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Collette and Mary have checked out for the final time

Mary Gildea and Colette Ward.

Mary Gildea and Colette Ward.


EIGHT of Tesco’s longest-serving workers, who accepted an offer of voluntary redundancy, recently waved goodbye to the colleagues in Letterkenny after close on 200 years of service.
Among them were Collette Ward (50) and Mary Gildea (37) who have hung up their uniform after more than five decades’ service.
Indeed, Collette, who started working for Quinnsworth back in February 1985 having completed her Leaving Cert in Loreto Letterkenny a year earlier, was the longest serving employee.
Collette, who worked in the off-licence, had become such a familiar face that many older customers planned their shopping around her working hours.
“What happened in Tesco, stays in Tesco,” she laughs.
Despite loving the job she has decided to cash up and (for the time being at least!) and take things easy.
“I can’t believe how quickly the last 31 years have flown by. I remember my first day at Quinnsworth as if it was yesterday – it has been a major part of my life and I wouldn’t change it for the world.
“I accepted an offer of voluntary redundancy because I felt that it was too good to turn down. I’m out of there three weeks and now my day starts with a morning walk. I don’t know myself,” she said.
“I had a fantastic time working there over the years and am proud to be able to call a lot of my colleagues good friends. However, I feel that the time in now right to more on,” she added.
A native of Convoy, Collette (nee Bonner) is married to Anthony Ward and the couple are heavily involved with Letterkenny Athletic Club. Their eldest son, Caolan, is a member of the Donegal Senior football panel. He plays with St Eunan’s GAA Club.
“The thing is miss most is the eleven o clock tea-breaks. Seriously though, I really miss the staff and customers. We had some great craic down through the years,” she said.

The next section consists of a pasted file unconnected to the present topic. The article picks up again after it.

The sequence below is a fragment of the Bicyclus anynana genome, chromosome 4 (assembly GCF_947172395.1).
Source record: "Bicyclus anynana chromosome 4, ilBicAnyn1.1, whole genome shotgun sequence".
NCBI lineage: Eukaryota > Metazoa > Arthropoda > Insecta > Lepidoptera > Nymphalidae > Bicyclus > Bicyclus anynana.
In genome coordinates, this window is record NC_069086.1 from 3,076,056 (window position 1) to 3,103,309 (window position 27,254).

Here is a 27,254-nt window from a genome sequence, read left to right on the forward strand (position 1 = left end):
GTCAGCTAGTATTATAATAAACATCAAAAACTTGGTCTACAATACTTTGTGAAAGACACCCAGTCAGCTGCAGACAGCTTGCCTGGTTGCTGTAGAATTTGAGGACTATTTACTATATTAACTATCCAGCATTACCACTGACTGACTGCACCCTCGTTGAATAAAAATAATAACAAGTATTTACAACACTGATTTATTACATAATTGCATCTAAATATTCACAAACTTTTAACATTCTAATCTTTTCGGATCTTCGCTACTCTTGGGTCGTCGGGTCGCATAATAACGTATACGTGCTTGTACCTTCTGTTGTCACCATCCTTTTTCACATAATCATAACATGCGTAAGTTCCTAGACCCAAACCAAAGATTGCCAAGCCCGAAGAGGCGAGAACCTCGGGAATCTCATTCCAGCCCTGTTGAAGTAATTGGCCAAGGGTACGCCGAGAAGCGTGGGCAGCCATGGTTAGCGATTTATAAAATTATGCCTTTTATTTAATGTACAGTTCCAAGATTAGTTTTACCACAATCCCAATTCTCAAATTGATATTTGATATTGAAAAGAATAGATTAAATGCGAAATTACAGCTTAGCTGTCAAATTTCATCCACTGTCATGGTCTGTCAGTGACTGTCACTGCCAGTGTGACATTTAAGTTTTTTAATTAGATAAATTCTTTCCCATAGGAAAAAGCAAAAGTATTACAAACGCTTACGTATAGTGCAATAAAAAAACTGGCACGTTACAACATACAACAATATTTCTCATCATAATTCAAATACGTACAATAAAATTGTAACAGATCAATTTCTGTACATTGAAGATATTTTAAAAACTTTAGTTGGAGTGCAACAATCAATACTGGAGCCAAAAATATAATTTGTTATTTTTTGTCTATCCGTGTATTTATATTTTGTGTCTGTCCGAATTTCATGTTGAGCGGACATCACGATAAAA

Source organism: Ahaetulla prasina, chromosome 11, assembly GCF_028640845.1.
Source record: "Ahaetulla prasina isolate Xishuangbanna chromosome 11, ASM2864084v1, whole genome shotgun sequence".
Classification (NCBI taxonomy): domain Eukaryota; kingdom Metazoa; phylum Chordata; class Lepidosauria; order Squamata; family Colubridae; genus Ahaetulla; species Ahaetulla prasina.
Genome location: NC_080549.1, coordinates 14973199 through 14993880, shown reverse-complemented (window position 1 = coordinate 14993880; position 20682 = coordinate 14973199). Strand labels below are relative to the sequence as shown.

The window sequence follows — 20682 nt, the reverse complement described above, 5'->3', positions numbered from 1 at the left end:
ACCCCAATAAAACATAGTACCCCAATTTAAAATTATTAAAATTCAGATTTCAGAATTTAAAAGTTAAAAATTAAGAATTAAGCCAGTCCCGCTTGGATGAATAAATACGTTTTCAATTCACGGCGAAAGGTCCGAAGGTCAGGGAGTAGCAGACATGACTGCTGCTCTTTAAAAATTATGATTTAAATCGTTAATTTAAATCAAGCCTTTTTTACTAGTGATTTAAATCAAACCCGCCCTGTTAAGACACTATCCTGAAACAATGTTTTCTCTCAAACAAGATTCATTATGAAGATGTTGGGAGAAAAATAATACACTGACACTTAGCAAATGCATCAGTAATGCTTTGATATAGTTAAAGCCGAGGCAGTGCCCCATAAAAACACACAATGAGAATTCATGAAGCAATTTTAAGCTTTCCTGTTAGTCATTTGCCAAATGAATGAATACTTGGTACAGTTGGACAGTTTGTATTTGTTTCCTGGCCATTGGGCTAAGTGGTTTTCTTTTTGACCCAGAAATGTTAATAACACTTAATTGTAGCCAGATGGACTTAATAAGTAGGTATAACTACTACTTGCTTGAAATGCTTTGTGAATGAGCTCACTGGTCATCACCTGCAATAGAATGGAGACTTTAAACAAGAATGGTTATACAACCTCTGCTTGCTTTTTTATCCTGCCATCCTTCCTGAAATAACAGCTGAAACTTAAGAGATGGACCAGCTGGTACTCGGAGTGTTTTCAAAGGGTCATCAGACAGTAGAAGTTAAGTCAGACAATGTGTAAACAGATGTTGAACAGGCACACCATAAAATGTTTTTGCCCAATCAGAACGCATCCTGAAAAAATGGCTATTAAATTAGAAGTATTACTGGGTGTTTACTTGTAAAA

Mary Gildea, like Collette, joined the company straight from school.
“I was also a Convent girl and used to work in there on evenings and weekends. After my Leaving cert I spent some time in Derry but the money in the shop was too good,” she said.
Mary has worked behind the bakery counter at the Letterkenny branch for the past twenty years.
“There’s a woman from Fintown who comes into the shop every Saturday morning at 11am. You could set your clock by her. I don’t even know her name but she would stand and chat to me for twenty minutes every time she came in – she was lovely.
“I’ll miss working at Tesco as I’ve made so many close friends there but there does comes a time when you feel the need to move on.
“I was out in the Letterkenny Institute of Technology last week as I’m thinking of going back to college. I wouldn’t mind becoming an environmental health officer,” she said.
“We had many a good night out and, like Collette, I’ll miss the craic but we’ve made friends that will last for life,” she added.
While eight of Tesco’s longest-serving workers have accepted an offer of voluntary redundancy, three workers who are on pre-1996 contracts continue to work for the retail chain.
“It wasn’t feasible for them to go but, hopefully, things work out alright for them under these new contracts,” she said.
Tesco is seeking to bring long-service employees’ pay and conditions into line with the rest of its workers.

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